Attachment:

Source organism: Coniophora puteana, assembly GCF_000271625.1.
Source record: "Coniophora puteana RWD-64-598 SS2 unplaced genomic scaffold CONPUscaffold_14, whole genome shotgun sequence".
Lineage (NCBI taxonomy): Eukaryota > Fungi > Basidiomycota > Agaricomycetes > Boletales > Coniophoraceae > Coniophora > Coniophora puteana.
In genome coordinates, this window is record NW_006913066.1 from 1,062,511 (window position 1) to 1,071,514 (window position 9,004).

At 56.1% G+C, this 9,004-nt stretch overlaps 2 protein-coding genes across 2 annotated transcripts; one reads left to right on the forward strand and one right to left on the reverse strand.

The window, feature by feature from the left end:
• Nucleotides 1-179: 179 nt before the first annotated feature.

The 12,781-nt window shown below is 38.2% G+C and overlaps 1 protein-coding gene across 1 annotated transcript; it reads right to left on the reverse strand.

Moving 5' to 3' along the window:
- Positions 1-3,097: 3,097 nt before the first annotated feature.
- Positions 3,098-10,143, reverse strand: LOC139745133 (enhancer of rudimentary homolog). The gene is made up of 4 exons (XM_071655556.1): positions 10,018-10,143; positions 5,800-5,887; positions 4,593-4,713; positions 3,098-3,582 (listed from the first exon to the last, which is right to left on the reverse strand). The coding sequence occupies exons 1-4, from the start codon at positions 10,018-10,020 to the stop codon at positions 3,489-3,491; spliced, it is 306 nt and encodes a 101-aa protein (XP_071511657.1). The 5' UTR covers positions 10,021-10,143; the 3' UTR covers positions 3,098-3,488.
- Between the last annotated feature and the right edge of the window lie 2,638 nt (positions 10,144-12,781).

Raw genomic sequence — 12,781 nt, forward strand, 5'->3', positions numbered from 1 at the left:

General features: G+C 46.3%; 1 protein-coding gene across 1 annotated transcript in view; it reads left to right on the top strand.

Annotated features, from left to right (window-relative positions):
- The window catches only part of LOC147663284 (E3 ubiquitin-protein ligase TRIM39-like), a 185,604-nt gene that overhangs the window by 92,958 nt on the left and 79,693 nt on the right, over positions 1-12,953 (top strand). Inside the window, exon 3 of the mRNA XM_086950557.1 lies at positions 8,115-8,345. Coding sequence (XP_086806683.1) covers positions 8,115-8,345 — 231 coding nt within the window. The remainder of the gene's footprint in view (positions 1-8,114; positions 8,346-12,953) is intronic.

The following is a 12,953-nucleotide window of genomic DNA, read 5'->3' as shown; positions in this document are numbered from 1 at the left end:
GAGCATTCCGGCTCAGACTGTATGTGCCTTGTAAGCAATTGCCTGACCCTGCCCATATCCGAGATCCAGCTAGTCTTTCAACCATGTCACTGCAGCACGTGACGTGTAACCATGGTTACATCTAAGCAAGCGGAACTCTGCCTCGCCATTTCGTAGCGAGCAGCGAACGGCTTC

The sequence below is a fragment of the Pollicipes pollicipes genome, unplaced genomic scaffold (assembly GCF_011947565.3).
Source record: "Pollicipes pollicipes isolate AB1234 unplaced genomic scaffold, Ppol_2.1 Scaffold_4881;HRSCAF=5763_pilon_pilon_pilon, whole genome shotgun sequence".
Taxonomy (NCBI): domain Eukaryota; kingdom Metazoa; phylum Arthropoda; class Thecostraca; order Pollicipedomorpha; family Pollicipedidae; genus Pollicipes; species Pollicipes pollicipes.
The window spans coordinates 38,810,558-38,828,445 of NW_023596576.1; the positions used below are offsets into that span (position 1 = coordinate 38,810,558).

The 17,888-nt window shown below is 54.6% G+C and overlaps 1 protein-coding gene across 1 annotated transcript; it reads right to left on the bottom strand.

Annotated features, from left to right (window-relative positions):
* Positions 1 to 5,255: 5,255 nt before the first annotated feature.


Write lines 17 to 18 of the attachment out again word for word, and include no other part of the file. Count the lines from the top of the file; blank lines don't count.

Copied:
The following is a 12,953-nucleotide window of genomic DNA, read 5'->3' as shown; positions in this document are numbered from 1 at the left end:
GAGCATTCCGGCTCAGACTGTATGTGCCTTGTAAGCAATTGCCTGACCCTGCCCATATCCGAGATCCAGCTAGTCTTTCAACCATGTCACTGCAGCACGTGACGTGTAACCATGGTTACATCTAAGCAAGCGGAACTCTGCCTCGCCATTTCGTAGCGAGCAGCGAACGGCTTC